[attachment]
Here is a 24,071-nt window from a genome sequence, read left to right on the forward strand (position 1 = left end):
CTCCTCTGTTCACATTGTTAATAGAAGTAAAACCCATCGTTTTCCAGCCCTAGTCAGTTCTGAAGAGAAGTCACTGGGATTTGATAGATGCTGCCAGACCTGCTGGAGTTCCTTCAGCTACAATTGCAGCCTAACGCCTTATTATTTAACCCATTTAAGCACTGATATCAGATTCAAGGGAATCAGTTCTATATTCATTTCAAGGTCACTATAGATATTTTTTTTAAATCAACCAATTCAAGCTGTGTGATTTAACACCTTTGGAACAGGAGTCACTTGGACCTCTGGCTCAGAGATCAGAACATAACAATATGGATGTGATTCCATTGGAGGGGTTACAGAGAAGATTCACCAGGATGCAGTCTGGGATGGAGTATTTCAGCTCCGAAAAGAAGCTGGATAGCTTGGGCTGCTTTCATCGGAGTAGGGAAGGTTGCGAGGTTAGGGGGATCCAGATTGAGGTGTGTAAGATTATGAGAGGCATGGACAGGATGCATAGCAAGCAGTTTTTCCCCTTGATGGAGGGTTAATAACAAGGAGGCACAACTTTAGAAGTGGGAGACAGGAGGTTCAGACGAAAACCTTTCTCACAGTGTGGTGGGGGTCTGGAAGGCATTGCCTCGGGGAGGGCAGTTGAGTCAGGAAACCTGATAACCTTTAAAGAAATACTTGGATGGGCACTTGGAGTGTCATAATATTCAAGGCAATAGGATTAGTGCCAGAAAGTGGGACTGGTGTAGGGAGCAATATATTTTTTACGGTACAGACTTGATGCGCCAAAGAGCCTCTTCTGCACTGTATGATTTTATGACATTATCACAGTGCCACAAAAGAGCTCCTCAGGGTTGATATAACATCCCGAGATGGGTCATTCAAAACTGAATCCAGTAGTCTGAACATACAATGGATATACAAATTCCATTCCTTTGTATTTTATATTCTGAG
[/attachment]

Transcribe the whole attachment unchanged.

Here is a 24,071-nt window from a genome sequence, read left to right on the forward strand (position 1 = left end):
CTCCTCTGTTCACATTGTTAATAGAAGTAAAACCCATCGTTTTCCAGCCCTAGTCAGTTCTGAAGAGAAGTCACTGGGATTTGATAGATGCTGCCAGACCTGCTGGAGTTCCTTCAGCTACAATTGCAGCCTAACGCCTTATTATTTAACCCATTTAAGCACTGATATCAGATTCAAGGGAATCAGTTCTATATTCATTTCAAGGTCACTATAGATATTTTTTTTAAATCAACCAATTCAAGCTGTGTGATTTAACACCTTTGGAACAGGAGTCACTTGGACCTCTGGCTCAGAGATCAGAACATAACAATATGGATGTGATTCCATTGGAGGGGTTACAGAGAAGATTCACCAGGATGCAGTCTGGGATGGAGTATTTCAGCTCCGAAAAGAAGCTGGATAGCTTGGGCTGCTTTCATCGGAGTAGGGAAGGTTGCGAGGTTAGGGGGATCCAGATTGAGGTGTGTAAGATTATGAGAGGCATGGACAGGATGCATAGCAAGCAGTTTTTCCCCTTGATGGAGGGTTAATAACAAGGAGGCACAACTTTAGAAGTGGGAGACAGGAGGTTCAGACGAAAACCTTTCTCACAGTGTGGTGGGGGTCTGGAAGGCATTGCCTCGGGGAGGGCAGTTGAGTCAGGAAACCTGATAACCTTTAAAGAAATACTTGGATGGGCACTTGGAGTGTCATAATATTCAAGGCAATAGGATTAGTGCCAGAAAGTGGGACTGGTGTAGGGAGCAATATATTTTTTACGGTACAGACTTGATGCGCCAAAGAGCCTCTTCTGCACTGTATGATTTTATGACATTATCACAGTGCCACAAAAGAGCTCCTCAGGGTTGATATAACATCCCGAGATGGGTCATTCAAAACTGAATCCAGTAGTCTGAACATACAATGGATATACAAATTCCATTCCTTTGTATTTTATATTCTGAG